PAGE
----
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U.S. Representative Brian Higgins, a member of the U.S. House of Representatives Committee on Ways and Means, is vowing to make good on the threat of retaliatory taxes if U.S. citizens aren’t spared from paying a foreign-owned vacant homes tax proposed by the Canadian government.

The Associated Press

Another bilateral beef is brewing between Canada and the United States – this time over housing.

U.S. citizens who own residential properties in Canada are riled by the Trudeau government’s plan to slap a tax on foreign-owned vacant homes, according to published reports. In typical fashion, Ottawa has been slow to offer details about the levy and ordinary Americans are understandably frustrated with the vagaries of Canadian policy making. (Just imagine how we Canadians feel.)

Thousands of U.S. citizens own real estate in Canada and many of those properties are cottages or vacation homes. But the closing of our border during the COVID-19 pandemic has prevented many Americans from visiting and maintaining their Canadian digs for more than a year now. Naturally, they’re worried that Ottawa will unfairly label them as absentee property owners and set them up for a big tax bill.

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The proposed 1-per-cent annual tax on the value of foreign-owned residential real estate will apply to properties that are considered “vacant or underused.” It is scheduled to take effect on Jan. 1, 2022, according to the federal budget.

It’s unclear, though, how Ottawa will deem a property to be unoccupied or how the tax will be enforced. A forthcoming consultation will offer more details about the levy’s parameters, its implementation and determine how it might apply in smaller, resort and tourism communities.

“More details will be released in due course,” a Department of Finance official said in an e-mailed statement on Friday.

Those specifics can’t come soon enough for many Americans who are worried about a hit to their pocketbooks. They are demanding that Canada grant them an exemption from the proposed levy. Ottawa should give it to them.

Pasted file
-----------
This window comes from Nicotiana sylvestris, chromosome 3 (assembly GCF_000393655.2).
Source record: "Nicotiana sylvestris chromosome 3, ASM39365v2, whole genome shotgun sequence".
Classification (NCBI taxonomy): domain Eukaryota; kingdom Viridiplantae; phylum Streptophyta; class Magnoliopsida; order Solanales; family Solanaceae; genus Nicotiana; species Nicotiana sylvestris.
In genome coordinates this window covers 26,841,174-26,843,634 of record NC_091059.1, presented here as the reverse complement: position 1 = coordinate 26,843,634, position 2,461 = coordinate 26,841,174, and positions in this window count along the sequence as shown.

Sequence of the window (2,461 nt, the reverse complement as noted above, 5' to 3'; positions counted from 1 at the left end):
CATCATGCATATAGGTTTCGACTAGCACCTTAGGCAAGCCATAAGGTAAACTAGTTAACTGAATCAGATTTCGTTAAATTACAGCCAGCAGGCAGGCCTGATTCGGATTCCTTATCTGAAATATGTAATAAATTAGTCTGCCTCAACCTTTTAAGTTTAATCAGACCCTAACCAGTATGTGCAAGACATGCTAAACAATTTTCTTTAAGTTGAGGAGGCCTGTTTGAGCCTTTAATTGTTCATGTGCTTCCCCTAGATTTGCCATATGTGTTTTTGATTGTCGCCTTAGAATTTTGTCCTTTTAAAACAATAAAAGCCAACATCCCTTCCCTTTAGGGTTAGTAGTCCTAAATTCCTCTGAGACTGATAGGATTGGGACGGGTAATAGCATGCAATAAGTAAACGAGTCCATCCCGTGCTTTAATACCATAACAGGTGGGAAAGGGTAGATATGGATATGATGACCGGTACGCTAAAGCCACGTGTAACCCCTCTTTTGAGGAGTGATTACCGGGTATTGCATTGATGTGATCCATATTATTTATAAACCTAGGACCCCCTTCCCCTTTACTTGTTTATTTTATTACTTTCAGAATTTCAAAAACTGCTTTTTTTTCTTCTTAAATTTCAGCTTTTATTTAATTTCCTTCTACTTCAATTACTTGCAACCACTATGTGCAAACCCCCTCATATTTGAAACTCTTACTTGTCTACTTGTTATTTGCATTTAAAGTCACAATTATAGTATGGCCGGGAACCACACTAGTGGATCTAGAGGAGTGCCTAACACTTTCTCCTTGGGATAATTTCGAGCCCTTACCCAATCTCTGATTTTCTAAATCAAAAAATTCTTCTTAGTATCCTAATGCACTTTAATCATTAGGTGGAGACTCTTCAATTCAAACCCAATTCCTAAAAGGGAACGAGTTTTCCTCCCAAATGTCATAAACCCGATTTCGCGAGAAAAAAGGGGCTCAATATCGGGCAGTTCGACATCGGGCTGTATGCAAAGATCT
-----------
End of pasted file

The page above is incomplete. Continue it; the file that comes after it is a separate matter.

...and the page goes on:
American cottagers aren’t responsible for Canada’s affordable housing crisis. Most of them can’t even cross the border right now. Consultation or not, it’s wrong to leave them twisting in the wind.

Ottawa’s inattention to this issue is stoking resentment that risks damaging bilateral relations. That’s not an exaggeration.

Americans have already made it clear that if they are not exempted from paying the proposed levy, they will urge Congress to impose a retaliatory tax on snowbirds and other Canadians who own property in the United States.

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It’s not known exactly how many snowbirds are property owners south of the border, but up to 375,000 Canadians typically spent winter months in the United States and Mexico prior to the pandemic, according to a 2019 report from Statistics Canada.

There’s already a movement afoot to pursue a retaliatory tax. At least one U.S. congressman, Representative Brian Higgins – a member of the U.S. House of Representatives committee on ways and means, no less – is vowing to make good on that threat if U.S. citizens aren’t spared from paying the levy.

“The imposition of this proposal as contemplated could result in a significant financial burden on many of my middle-class constituents who own homes in Canada and weaken the bond between our two countries at a time when we should be looking for ways to strengthen it,” Mr. Higgins wrote in a letter to Kirsten Hillman, Canada’s ambassador to the United States, last month.

“I sincerely hope we do not have to get to a point of escalation and retaliation,” he later added.

U.S. Senate Majority Leader Charles Schumer has also raised the tax tiff with Ms. Hillman, The Buffalo News reported last week.

The newspaper has also taken a stand on the issue.

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“We get it, Canada. The pandemic has been hard on all of us. But absence is supposed to make the heart grow fonder,” states its editorial.

“Why would you want to impose a new tax on Americans who can’t tend to their Canadian cottages while the border is closed to most land traffic? If this is a trial balloon by the Canadian government, we’re here to pop it.”

A reality check does seem to be in order. Foreign buyer taxes are already in place in parts of British Columbia and Ontario and those measures have done little to cool housing prices. It’s not clear why a federal tax would lead to a different result.

But by all means, Ottawa, go after professional speculators, both foreign and domestic, who use Canadian homes as passive investment vehicles, price local families out of the market and allow those vacant properties to become eyesores in our communities.

But for goodness’ sake, ease the minds of ordinary American cottagers. It’s illogical to blame them for the current run-up in Canadian housing prices.

They’re law-abiding folks who use their seasonal properties for pleasure trips and contribute to the Canadian economy with each visit.

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The federal government should be preparing to welcome them back, not chasing them away.

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